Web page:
A successful, longstanding community mediation program running in Waterloo Region, Community Justice Initiatives (CJI) has come to Guelph.
Guelph MPP Liz Sandals announced a $73,600 Ontario Trillium Foundation seed grant that will enable CJI to take root in the Guelph and Wellington County over the next 12 months. The organization trains volunteer mediators in a host of conflict resolution practices.
During a press conference Tuesday at 10 Carden in downtown Guelph, CJI executive director Chris Cowie said conflicts, such as those that linger between neighbours or family members, can destroy communities.
And yet, he said, we live in a society that is generally loath to the idea of individuals stepping in to deal with conflict directly. Instead we appeal to a higher level of authority like the government or police in many cases.
One of the outcomes of relying on those authorities, he said, is that far too many people are dissatisfied with the process and the outcome. And it leads to communities in which people are basically afraid of one another.
CJI, he said, has brought successful resolution to cases involving very serious conflicts between people, even ones involving theft or assault. He said the process is not based in a reward/punishment model, but in one in which the severed connections between people are restored.
Sandals said her constituency office often has people come it looking for resolutions to personal disputes, conflicts that cause “a huge amount of anxiety.” Those disputes may revolve around whether it is appropriate to fly a flag at a condominium, or who gets the best parking space, she said.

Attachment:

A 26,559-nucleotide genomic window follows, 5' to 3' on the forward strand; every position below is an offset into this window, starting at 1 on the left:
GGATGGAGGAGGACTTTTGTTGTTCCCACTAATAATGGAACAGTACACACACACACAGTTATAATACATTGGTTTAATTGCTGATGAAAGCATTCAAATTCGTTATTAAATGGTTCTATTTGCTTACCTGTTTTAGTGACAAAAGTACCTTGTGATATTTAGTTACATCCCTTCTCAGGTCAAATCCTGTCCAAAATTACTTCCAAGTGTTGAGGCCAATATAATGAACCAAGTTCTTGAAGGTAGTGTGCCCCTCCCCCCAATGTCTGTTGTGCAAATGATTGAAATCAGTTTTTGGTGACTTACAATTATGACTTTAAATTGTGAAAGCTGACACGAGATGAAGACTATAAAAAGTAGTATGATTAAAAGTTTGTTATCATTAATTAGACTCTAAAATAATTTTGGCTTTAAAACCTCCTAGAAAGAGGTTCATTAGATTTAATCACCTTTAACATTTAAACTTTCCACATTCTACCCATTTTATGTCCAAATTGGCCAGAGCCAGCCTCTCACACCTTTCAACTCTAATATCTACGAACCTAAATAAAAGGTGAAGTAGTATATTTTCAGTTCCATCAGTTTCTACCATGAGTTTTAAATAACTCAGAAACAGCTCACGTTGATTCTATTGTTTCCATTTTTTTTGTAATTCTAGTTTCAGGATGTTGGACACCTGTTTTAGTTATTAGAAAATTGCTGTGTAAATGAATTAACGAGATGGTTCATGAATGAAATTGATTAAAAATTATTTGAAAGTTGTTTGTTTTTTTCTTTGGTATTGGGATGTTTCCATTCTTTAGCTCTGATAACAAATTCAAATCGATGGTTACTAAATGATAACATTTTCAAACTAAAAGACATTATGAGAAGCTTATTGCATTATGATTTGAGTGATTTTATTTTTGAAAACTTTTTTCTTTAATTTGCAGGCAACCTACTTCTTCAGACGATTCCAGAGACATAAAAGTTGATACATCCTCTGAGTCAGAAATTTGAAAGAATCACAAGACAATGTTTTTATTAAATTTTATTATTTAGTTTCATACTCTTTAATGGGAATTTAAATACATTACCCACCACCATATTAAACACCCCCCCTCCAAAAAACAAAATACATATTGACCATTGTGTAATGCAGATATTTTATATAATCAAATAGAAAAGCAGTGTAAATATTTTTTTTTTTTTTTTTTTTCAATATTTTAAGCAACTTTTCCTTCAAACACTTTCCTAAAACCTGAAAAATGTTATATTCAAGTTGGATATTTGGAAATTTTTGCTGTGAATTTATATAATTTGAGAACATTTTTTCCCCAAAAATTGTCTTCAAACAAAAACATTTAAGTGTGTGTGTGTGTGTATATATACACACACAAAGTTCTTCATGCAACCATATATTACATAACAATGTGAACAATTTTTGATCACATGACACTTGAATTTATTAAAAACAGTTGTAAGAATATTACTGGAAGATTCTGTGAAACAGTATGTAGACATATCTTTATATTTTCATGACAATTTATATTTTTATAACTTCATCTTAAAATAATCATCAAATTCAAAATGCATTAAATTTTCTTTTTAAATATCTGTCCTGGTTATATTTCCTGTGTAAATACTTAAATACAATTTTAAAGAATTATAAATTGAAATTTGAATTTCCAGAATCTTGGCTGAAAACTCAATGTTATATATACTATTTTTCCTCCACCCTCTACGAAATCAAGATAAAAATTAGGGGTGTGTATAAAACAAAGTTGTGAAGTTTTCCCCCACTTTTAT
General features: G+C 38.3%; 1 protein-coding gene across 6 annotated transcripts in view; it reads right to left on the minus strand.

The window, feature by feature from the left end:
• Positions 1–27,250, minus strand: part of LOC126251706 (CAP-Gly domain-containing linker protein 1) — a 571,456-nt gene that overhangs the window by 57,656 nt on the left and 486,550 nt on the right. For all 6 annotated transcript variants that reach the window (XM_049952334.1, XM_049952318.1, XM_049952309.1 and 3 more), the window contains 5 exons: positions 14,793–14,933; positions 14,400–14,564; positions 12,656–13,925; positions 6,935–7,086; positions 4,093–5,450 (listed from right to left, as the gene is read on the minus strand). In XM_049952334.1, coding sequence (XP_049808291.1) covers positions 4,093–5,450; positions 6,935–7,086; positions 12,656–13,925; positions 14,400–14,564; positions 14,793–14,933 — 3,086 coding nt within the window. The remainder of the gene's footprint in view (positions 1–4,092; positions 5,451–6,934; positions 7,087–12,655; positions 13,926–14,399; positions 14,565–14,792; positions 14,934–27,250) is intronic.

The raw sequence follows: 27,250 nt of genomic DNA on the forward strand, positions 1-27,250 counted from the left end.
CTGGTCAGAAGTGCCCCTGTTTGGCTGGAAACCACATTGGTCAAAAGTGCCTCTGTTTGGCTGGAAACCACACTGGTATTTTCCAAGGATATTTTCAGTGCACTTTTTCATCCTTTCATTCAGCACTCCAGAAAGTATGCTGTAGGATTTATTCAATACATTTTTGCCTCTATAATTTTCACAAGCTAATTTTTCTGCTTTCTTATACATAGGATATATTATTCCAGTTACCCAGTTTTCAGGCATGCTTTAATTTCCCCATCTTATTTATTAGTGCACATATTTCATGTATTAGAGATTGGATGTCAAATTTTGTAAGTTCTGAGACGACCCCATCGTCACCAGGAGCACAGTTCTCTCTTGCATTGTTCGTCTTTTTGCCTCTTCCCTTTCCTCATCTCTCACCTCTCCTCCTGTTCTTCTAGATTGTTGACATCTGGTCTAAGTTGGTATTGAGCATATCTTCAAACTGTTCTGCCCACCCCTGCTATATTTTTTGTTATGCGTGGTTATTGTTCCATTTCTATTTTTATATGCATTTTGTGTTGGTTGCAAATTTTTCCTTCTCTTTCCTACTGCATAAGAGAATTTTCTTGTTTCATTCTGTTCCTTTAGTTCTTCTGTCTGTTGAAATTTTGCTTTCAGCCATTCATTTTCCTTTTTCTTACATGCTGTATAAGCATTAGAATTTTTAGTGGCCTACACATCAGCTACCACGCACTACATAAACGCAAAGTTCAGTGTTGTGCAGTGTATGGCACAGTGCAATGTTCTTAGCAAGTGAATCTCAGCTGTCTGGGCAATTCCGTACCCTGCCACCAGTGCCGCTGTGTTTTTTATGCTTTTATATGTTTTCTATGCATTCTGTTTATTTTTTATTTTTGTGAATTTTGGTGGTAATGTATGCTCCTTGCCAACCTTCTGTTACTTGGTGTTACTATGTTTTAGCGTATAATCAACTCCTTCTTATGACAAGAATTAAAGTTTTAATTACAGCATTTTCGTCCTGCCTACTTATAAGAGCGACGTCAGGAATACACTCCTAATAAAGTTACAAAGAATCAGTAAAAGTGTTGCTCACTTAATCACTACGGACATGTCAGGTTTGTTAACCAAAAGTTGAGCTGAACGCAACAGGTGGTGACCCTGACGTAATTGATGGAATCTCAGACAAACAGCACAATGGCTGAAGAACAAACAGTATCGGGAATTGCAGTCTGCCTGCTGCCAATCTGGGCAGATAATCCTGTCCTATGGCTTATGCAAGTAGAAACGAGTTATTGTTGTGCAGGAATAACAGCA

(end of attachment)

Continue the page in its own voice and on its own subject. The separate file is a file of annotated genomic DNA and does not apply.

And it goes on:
“We often have disputes present themselves at the constituency office, as I’m sure many of you do as agencies, where it isn’t exactly a legal dispute, and it certainly isn’t a political dispute,” Sandals said. “But people have a problem and they don’t know how to sort it out. And they are getting angrier and angrier, and in some cases you can see that the anger is just boiling up, to such an extent that they are at the point of exploding.”
Cowie said the Trillium grant money will go to hire a coordinator position in Guelph, and to ensure training of mediators. He said CJI in Waterloo has 23 staff members and just under 200 volunteers.
CJI is a non-profit organization known around the world for starting the first restorative justice program. It has been in existence for over 40 years. It has programs in Cambridge, Kitchener-Waterloo, Waterloo Region, and now in Guelph-Wellington.
The organization has a series of workshops coming up in the fall, related to dealing with high-conflict personalities, the basics of conflict and how to resolve it, and how to say ‘No’ effectively and appropriately.
Visit www.cjiwr.com/events or call 519-820-3034.